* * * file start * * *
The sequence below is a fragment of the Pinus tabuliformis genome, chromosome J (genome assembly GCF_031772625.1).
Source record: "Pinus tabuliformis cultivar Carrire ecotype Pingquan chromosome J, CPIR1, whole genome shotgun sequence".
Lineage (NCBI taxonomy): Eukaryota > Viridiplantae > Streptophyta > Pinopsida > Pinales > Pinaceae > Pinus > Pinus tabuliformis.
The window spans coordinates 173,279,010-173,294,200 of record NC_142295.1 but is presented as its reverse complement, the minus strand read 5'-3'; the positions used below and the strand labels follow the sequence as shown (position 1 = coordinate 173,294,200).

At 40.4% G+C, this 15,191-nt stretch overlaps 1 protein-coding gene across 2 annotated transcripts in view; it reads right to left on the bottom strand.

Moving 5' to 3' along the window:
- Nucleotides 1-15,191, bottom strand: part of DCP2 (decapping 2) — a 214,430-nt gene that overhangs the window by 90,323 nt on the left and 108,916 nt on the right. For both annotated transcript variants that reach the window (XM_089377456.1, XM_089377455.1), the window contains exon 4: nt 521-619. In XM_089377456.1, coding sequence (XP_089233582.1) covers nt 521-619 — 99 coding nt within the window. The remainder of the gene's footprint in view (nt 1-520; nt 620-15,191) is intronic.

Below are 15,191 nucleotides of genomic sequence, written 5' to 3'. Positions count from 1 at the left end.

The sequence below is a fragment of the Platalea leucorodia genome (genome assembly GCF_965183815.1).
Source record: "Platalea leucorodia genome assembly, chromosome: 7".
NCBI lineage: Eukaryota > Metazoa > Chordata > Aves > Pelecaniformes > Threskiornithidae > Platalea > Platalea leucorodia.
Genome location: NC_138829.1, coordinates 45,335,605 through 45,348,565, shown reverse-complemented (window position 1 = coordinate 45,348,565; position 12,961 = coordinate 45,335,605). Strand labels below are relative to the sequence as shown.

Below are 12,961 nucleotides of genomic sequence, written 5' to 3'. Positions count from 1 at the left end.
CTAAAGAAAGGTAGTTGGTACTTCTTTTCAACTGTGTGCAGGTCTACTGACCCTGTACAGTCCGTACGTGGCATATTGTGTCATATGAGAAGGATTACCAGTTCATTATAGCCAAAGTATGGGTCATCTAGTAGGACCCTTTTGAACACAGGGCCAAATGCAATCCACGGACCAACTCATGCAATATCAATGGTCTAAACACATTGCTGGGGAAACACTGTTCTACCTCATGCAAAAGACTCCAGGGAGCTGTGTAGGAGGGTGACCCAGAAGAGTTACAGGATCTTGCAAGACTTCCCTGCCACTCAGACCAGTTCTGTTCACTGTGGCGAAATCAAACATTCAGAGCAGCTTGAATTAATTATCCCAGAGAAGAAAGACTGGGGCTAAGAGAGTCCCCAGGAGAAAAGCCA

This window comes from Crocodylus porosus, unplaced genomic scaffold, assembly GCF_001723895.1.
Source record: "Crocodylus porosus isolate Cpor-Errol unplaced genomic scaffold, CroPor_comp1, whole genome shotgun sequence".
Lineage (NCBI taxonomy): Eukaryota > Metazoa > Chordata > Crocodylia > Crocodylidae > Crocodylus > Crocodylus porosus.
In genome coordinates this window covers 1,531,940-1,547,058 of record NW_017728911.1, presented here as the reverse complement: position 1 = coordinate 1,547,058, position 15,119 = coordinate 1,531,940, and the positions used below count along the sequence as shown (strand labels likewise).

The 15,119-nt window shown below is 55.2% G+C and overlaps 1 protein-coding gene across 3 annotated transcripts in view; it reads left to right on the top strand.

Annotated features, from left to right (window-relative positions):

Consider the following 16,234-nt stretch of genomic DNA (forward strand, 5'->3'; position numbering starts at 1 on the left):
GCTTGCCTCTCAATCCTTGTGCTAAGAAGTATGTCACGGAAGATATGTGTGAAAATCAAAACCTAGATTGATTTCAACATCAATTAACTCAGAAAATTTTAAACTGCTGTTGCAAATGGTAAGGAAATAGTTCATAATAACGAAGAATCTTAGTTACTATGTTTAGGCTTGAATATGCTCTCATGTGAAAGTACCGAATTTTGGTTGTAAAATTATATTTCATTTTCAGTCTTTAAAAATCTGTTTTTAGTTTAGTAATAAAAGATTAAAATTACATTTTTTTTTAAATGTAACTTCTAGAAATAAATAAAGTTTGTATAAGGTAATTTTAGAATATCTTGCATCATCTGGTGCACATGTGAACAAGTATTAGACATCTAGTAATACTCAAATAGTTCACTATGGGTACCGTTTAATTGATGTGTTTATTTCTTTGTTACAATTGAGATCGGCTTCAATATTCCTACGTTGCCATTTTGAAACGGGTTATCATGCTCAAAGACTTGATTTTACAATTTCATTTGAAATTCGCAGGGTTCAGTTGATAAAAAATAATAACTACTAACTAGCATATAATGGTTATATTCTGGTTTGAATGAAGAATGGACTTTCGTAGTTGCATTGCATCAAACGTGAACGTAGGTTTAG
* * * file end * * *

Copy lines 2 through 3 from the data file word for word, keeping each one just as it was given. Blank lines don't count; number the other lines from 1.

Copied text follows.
Source record: "Pinus tabuliformis cultivar Carrire ecotype Pingquan chromosome J, CPIR1, whole genome shotgun sequence".
Lineage (NCBI taxonomy): Eukaryota > Viridiplantae > Streptophyta > Pinopsida > Pinales > Pinaceae > Pinus > Pinus tabuliformis.